Author: Rick F. van der Lans
Date: June 2018
Not every organization is happy with the reporting and analytical performance of their data warehouse environment. One customer indicated that some of their online reports take at least ten minutes to complete. Ten minutes is a long time if you have to wait for a report to show up on your screen. In some organizations it’s not the query performance that causes performance problems but loading new data into the data warehouse or data marts. Another customer mentioned that refreshing their data warehouse takes a full weekend plus the Monday morning.
But what can we do about this tenacious performance problem? That is the topic of this fourth article in a series on use cases of data virtualization [link to third article].
The Performance Struggle
Getting the right performance is a real struggle for many organizations. Their database administrators continuously strive to improve the query and load performance. Sometimes it’s hard to find a way to accelerate a query or a load process. And sometimes, if they find a way to improve something, the law of conservation of misery comes into play: if you speed up something, you’re very likely slowing down something else. It’s almost never a win-win situation.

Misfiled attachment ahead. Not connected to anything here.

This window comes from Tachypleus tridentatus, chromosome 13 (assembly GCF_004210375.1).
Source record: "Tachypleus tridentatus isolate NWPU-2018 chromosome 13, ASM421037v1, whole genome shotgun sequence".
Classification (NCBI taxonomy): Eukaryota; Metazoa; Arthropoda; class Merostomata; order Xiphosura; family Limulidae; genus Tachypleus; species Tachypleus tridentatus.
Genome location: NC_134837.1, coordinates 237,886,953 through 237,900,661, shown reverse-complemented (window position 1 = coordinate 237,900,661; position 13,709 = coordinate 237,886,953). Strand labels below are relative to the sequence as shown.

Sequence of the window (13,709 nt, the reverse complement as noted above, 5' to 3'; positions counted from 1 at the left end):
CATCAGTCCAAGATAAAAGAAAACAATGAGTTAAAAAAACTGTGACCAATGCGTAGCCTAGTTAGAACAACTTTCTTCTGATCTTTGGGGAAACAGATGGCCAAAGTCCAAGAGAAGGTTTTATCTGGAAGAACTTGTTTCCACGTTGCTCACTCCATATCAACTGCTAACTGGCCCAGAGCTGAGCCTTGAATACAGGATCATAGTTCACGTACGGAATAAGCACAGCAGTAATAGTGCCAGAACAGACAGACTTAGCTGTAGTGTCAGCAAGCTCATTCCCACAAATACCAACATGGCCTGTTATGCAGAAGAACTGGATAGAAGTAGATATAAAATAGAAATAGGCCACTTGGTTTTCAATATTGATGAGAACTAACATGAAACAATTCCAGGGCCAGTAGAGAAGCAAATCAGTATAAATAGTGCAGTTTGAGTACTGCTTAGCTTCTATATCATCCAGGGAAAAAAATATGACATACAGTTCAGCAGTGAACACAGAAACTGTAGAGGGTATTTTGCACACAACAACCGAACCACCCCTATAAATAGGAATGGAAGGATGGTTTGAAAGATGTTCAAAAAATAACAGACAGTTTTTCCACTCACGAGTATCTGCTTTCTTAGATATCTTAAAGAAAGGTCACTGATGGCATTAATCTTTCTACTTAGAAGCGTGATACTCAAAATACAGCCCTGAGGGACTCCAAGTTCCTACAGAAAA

The Need for a Faster Database Platform
So, why don’t organizations switch to another, faster database platform? Why not migrate to one of the many, really fast database platforms that have been introduced the last couple of years such as, SnowflakeDB in the cloud, MapD on a GPU-based platform, or Impala on a Hadoop cluster? All of them have been optimized and tuned specifically to support data warehouse workloads. Regrettably, life is not that easy. There are several aspects that complicates migration to another database server:
- Different SQL dialects: The SQL dialects implemented by the vendors in their SQL database servers are not the same. Some support the SQL window functions, some don’t; some support advanced analytical functions, others don’t; and some support recursive queries, and some don’t. Therefore, queries cannot always be migrated without rewriting them.
- Different internal architectures: Although SQL database servers look very similar on the outside, they can be very different on the inside. For example, the internal architecture of a GPU-based SQL database server is very different from a classic SQL product, which in turn is very different from a SQL-on-Hadoop engine. So, queries have to be reformulated to fully exploit these products.
- Different data structures: Some database servers are good at running queries on normalized table structures, while others prefer star schemas or denormalized data structures. This implies that even if we can run our queries unchanged on the new platform, we may have to rewrite them, because the data structures have been changed to make optimal use of this platform.
Data Virtualization and Database Migration